What’s your career history?
For the last few decades, I did a lot to stimulate international cooperation. Before retiring, I was a member of the management team at the German Historical Museum, which has a very international concept. Never explaining the past as a golden age, as the museums of the 19th Century did, but instead bringing people together to discuss the past and the present, was what motivated me to join ICOM and discover how other museums around the world explain their culture and history.

I’ve learned a lot through the conferences – they have a deep impact on the everyday work at museums. A new cooperation and new concepts are developed as a result of these meetings. This was my incentive to run for different positions within ICOM. Prior to becoming president, I was chair of ICOM Europe. During this time, I coordinated communication between museums in the Arabian world and European countries, which had never happened before.

What other plans do you have going into the future?
I’ve now retired from the German Historical Museum, which allows me more time for ICOM, although I still teach museum studies.

When my second term as president of ICOM ends in 2016 [two terms is the maximum allowable], I’ll retire and enjoy my life. This position keeps me so busy, but it’s an important job and I enjoy it very much.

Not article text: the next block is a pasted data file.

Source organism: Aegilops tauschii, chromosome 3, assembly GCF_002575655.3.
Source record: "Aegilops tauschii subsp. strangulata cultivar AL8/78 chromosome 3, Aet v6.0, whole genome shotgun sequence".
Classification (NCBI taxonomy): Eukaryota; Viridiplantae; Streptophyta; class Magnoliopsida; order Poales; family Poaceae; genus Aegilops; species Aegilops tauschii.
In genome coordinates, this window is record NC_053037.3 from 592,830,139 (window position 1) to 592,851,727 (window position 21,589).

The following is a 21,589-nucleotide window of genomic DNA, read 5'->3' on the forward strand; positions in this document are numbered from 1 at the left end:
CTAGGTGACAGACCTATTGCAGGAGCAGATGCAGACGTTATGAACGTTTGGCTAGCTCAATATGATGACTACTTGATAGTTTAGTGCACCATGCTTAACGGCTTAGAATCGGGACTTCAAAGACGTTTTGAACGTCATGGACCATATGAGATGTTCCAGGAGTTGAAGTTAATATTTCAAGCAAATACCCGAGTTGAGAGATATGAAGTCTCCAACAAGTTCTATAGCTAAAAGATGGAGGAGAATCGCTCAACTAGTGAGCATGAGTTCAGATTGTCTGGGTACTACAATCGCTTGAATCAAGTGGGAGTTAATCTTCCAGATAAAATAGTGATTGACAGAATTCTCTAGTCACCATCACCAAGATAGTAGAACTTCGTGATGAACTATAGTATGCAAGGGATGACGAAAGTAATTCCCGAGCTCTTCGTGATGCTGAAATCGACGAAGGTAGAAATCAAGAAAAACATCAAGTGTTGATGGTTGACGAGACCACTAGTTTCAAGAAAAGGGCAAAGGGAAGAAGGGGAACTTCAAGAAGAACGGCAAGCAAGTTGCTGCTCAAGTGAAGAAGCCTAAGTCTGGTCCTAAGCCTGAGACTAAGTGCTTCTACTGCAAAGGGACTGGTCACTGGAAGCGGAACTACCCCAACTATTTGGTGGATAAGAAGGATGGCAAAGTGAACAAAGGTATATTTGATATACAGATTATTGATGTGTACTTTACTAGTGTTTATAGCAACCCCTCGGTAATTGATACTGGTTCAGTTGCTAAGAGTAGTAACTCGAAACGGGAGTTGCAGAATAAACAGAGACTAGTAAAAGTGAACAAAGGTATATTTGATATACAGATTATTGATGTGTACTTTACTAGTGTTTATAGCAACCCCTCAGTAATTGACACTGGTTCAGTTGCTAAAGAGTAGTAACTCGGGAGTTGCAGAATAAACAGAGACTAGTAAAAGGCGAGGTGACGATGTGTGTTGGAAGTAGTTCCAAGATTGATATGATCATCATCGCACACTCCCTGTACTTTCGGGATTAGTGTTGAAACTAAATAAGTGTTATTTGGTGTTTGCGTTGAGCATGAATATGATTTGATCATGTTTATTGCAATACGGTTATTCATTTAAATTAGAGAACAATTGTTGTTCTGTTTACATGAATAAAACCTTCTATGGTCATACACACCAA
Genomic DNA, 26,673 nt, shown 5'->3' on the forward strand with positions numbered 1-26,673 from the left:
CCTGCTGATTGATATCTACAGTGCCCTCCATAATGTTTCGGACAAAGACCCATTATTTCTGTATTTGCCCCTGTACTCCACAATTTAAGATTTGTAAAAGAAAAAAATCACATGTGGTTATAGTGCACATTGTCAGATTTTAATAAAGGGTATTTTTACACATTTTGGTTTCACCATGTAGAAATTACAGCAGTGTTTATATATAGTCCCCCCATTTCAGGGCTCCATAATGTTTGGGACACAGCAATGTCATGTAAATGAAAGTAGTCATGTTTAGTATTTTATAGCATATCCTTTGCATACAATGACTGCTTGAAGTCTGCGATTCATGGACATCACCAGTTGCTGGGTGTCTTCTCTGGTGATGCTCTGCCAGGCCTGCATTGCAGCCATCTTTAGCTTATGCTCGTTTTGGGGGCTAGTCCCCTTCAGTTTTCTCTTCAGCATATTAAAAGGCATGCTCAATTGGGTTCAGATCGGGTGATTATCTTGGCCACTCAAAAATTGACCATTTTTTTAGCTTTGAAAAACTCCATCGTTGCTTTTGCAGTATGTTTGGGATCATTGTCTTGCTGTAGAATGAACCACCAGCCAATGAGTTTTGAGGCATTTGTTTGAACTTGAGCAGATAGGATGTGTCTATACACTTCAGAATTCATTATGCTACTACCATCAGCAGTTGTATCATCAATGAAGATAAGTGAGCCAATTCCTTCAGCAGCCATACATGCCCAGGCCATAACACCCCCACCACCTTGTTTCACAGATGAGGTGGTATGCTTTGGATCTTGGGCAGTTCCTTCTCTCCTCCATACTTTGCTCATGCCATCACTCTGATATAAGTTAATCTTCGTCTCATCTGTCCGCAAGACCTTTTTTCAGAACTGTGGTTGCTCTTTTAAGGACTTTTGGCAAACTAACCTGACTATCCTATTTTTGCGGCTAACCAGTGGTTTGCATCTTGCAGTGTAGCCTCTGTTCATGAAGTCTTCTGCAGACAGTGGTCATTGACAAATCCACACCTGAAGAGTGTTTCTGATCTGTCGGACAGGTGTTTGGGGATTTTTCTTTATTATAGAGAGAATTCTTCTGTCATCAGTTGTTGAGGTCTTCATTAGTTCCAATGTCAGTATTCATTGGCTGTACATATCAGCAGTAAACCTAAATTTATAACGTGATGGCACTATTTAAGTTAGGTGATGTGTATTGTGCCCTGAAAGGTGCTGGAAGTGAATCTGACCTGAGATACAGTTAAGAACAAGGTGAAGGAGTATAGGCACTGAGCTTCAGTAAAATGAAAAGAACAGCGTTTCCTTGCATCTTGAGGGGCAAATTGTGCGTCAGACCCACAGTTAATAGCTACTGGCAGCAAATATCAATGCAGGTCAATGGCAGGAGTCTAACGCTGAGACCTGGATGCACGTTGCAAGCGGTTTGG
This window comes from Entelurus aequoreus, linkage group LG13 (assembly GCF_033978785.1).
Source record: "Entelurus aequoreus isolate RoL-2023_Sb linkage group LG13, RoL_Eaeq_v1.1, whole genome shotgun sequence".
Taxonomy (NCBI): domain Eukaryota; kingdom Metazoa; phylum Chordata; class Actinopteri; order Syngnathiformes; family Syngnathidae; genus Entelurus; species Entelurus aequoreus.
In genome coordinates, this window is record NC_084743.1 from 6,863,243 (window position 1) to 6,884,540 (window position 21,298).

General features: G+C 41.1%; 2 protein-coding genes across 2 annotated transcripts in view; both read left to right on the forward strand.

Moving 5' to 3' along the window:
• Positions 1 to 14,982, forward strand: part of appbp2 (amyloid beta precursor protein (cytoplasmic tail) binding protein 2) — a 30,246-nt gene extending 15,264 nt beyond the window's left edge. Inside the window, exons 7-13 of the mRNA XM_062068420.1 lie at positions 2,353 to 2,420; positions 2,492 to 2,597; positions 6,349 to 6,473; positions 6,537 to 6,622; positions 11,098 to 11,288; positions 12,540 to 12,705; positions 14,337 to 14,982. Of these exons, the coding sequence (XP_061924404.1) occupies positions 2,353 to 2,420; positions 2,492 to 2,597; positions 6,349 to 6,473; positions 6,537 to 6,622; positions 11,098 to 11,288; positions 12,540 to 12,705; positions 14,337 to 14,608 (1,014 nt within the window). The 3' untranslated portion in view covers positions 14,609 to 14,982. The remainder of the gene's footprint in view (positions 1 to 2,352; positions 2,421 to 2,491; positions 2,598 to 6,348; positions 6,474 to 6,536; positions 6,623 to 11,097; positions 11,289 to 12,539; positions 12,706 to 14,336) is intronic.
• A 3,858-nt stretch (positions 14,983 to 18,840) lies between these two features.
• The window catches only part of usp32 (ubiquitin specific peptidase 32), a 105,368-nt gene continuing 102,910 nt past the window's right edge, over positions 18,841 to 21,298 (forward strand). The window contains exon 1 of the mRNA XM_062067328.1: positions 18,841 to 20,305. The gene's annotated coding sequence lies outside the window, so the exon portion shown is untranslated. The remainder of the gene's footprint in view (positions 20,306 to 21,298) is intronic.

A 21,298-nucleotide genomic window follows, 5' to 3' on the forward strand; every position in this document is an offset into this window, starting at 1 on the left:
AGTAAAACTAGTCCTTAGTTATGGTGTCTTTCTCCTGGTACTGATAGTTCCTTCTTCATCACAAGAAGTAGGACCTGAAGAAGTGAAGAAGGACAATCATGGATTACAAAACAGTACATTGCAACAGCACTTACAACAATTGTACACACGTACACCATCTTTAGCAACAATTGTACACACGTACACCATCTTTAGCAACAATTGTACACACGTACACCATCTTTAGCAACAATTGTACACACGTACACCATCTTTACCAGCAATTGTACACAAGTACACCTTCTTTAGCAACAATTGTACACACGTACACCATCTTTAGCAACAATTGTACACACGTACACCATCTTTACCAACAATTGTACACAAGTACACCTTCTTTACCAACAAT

About ICOM

The International Council Of Museums is the global organisation of museums and museum professionals committed to the conservation of the world’s natural and cultural heritage. ICOM was created in 1946 and is a non-governmental organisation maintaining formal relations with UNESCO.
 



ICOM
Hinz says the German Historical Museum is a facility with a strong international focus Credit: photo: DHM / Ulrich Schwartz
ICOM’s code of ethics requires museums to take responsibility for the visitors, collection and the building Credit: photo: DHM / Ulrich Schwartz
ICOM’s international conferences have ‘a deep impact’ on everyday museums work, says Hinz. Last year’s conference was in Brazil
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DIRECTORY
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16-19 Sep 2019

IAAPA Expo Europe 2019

Paris Expo Porte de Versailles, Paris, France
21-24 Sep 2019

ASTC 2019 Annual Conference

Ontario Science Centre, Toronto, Canada
+ More diary